Egypt's ousted President Mohammed Morsi was put under detention on Thursday by the army, which launched a massive crackdown on the Muslim Brotherhood movement, arresting its senior leaders, even as a top jurist took over as the interim head of state.
The military rounded up the top leadership of the Muslim Brotherhood, arresting its supreme leader Mohammed Badie in a resort village in Marsa Matrouh, a day after the army deposed the Arab nation's first democratically elected president.
Badie was flown to Cairo on a military helicopter, media reports said quoting officials.
The former chairman of the Muslim Brotherhood, Mahdi Aakef, and his bodyguards were also arrested with four weapons in their possession, according to the state-run MENA news agency.
Arrest warrants have been issued for Badie's deputy, Khairat el-Shater, and other Brotherhead leaders on charges of inciting the killing of peaceful protesters in front of Brotherhood headquarters in Cairo's Moqattam neighbourhood.
Police are seeking another 300 members of the Muslim Brotherhood, the state-run newspaper Al-Ahram reported.
The military today confirmed that it is holding 61-year-old Morsi, but did not disclose his location.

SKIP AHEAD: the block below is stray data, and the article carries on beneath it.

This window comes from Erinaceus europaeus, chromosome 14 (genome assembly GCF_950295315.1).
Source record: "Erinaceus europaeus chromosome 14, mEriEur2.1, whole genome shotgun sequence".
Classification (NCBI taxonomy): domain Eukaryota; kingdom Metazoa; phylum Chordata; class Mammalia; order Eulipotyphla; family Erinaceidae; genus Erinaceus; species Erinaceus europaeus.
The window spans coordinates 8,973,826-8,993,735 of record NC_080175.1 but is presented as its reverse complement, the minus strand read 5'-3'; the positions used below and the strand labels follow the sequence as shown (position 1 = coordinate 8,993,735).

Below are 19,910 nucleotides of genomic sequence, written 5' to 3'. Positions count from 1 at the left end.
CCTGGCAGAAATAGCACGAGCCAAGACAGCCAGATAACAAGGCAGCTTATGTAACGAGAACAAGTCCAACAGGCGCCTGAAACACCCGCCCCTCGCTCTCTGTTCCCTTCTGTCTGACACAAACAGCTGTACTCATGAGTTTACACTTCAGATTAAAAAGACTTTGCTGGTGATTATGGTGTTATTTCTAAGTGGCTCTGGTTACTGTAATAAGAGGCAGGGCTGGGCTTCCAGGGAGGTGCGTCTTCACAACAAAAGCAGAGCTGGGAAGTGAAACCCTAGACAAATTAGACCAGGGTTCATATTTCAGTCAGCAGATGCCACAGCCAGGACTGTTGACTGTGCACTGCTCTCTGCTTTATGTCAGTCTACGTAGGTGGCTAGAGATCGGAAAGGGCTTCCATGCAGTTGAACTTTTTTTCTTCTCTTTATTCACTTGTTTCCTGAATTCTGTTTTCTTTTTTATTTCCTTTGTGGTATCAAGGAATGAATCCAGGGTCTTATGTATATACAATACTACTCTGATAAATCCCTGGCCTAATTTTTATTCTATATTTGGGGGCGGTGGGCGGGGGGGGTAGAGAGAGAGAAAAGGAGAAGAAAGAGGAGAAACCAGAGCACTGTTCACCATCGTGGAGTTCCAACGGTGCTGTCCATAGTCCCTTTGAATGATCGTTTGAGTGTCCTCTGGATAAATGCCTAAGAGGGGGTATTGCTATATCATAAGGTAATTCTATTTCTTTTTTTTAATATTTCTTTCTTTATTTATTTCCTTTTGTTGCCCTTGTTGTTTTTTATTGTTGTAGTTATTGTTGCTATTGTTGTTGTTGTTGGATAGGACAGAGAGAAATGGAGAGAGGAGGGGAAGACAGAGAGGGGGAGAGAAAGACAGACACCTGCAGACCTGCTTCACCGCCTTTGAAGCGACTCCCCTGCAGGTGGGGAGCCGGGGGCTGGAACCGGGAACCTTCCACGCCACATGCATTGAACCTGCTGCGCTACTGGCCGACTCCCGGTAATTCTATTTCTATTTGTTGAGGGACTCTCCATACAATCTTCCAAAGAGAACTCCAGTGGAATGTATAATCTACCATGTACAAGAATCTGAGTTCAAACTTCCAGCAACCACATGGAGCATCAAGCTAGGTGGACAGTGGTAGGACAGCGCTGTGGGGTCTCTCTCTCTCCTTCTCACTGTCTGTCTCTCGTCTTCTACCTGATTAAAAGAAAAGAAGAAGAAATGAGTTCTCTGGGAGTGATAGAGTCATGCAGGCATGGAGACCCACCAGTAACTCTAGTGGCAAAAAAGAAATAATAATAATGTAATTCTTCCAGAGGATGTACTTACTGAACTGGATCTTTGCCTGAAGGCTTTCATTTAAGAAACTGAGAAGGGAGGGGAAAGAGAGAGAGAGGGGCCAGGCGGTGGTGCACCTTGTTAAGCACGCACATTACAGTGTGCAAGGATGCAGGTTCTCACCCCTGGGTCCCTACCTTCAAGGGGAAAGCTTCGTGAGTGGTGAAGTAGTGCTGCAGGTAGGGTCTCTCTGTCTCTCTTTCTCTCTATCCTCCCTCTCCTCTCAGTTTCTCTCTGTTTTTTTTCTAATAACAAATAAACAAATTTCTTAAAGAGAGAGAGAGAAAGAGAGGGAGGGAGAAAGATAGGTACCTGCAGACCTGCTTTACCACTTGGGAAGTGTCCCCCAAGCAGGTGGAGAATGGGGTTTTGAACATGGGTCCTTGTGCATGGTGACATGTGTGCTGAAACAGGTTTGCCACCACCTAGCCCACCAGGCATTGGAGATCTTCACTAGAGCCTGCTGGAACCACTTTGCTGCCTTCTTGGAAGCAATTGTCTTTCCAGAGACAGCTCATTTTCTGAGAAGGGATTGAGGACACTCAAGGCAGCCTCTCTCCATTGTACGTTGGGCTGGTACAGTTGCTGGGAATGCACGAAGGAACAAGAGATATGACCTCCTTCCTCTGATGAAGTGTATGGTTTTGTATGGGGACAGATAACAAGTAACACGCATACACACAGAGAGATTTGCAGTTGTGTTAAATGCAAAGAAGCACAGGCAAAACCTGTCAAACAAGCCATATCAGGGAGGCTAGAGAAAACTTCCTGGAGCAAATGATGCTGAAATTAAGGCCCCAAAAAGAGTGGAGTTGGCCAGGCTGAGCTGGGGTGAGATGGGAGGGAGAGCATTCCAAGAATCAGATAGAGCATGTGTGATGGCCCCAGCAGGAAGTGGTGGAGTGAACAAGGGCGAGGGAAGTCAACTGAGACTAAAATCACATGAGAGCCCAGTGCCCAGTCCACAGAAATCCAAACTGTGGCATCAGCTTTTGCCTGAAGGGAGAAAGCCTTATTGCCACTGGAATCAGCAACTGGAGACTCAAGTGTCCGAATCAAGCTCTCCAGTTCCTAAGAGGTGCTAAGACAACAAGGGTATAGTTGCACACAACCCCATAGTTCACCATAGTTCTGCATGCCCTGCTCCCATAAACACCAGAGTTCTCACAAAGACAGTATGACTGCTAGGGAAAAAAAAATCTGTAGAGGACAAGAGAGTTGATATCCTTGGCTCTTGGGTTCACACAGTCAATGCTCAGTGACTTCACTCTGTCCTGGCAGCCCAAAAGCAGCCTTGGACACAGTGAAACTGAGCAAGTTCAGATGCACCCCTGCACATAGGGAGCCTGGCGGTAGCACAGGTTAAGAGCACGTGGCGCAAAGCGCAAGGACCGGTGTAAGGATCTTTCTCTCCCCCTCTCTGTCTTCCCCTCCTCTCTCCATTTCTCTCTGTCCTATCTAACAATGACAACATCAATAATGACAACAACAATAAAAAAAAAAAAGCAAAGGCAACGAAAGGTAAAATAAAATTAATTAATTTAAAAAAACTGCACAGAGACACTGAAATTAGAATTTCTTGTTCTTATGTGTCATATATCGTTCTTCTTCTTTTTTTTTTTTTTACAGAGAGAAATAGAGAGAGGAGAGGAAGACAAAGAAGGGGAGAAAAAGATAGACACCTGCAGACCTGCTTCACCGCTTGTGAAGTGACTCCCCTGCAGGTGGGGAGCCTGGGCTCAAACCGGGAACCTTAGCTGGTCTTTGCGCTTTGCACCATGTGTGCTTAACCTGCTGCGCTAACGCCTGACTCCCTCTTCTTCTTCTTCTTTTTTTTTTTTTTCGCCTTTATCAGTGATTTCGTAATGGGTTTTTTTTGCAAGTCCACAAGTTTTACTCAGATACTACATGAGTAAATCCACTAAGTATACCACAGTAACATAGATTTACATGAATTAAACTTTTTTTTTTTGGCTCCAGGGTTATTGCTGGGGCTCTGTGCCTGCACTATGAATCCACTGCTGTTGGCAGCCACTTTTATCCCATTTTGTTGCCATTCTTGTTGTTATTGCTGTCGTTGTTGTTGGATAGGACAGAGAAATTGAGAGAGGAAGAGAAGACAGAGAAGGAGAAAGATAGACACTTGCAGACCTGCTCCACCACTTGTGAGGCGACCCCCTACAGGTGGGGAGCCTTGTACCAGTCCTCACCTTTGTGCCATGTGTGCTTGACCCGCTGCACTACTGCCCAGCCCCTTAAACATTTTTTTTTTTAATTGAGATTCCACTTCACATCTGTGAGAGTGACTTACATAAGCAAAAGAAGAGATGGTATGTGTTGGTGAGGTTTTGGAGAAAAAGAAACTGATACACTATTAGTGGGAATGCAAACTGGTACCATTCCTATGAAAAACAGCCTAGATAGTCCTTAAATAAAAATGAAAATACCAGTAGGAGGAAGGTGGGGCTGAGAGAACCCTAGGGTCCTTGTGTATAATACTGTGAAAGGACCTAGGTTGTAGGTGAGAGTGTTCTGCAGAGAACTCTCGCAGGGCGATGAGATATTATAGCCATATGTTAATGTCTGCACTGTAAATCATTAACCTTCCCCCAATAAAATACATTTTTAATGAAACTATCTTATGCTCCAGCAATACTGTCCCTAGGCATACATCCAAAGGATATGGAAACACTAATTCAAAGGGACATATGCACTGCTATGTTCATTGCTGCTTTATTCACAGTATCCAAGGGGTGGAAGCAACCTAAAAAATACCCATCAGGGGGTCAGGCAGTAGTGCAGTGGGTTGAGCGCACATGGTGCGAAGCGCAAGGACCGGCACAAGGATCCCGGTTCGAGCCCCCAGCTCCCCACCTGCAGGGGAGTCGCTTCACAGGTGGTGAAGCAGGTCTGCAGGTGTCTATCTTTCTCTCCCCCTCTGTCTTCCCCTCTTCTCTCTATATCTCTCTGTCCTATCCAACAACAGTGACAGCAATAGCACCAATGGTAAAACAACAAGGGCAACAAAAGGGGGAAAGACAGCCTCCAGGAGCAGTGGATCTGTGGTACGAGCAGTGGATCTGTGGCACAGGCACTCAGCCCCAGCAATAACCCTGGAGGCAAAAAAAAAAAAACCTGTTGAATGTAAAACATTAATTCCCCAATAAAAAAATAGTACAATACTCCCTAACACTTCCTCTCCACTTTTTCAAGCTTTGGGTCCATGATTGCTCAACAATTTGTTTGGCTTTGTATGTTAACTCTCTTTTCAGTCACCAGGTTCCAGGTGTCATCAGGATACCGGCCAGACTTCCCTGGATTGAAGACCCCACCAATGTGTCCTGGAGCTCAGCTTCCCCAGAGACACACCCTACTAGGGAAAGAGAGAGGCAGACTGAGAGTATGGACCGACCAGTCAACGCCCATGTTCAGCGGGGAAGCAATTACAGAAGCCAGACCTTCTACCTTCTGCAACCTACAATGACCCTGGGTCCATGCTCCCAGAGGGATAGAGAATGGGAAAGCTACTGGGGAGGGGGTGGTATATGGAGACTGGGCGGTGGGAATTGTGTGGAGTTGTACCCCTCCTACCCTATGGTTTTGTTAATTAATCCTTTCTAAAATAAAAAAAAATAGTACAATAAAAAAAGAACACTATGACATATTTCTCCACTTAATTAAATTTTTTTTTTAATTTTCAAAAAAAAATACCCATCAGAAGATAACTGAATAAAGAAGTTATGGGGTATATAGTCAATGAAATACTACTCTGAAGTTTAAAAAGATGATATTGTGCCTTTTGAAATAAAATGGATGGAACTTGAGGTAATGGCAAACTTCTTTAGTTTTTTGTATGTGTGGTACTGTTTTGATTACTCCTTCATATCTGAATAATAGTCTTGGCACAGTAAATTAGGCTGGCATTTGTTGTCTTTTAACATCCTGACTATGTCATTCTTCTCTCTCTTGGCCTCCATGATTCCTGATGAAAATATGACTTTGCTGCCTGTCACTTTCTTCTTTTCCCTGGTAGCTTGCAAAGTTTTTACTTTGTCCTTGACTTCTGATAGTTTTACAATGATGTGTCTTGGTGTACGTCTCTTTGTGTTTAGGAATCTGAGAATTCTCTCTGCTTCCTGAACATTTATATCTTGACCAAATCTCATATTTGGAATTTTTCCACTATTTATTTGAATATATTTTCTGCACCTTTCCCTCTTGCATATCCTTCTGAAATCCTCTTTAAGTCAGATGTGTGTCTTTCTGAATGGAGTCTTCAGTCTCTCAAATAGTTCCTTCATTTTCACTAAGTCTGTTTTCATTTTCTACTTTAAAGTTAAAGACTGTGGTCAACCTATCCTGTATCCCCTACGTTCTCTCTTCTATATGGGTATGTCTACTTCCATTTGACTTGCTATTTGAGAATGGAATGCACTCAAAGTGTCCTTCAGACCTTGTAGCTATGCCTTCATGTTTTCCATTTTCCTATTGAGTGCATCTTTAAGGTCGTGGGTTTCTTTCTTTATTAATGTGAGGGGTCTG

As an uncertain new political order began to take shape in Egypt following the ouster of Muslim Brotherhood leader Morsi, Justice Adly Mahmoud Mansour - head of High Constitutional Court - took the presidential oath of office.
Mansour, 67, saluted the army, the judiciary and the police in a brief acceptance speech to rapturous applause.
He praised the protesters whose mass demonstrations spurred the military action, calling them a unifying force.
In his remarks, Justice Mansour also paid tribute to the youth of the revolution and all revolutionary forces for taking part in the "glorious day of 30 June."
"I swear by Almighty God that I will uphold the republican system, respect the constitution and the law, look after the interests of the people, protect the independence of the nation and the safety of its land," Mansour said while taking oath telecast live on state TV.
Mansour's appointment came after the military last night removed Morsi from power, a little more than a year after the Islamist leader assumed office, following massive protests against his style of functioning.
An alliance of Islamists, including ousted president Morsi's Muslim Brotherhood, called for "peaceful protests" on Friday to denounce the military's move.
The National Alliance to Support Legitimacy called for "peaceful protests on Friday in all of Egypt's provinces to denounce the military coup against legitimacy and in support of the legitimacy of President Morsi".
The statement also denounced the "killing, arrests, chaining of media freedom and the closing of TV channels," describing it as tactic of the "oppressive police state."
Muslim Brotherhood spokesman Gehad El-Haddad said the deposed president was under "house arrest" at the presidential Republican Guard headquarters in Cairo. He said some members of Morsi's inner circle have also put under house arrest.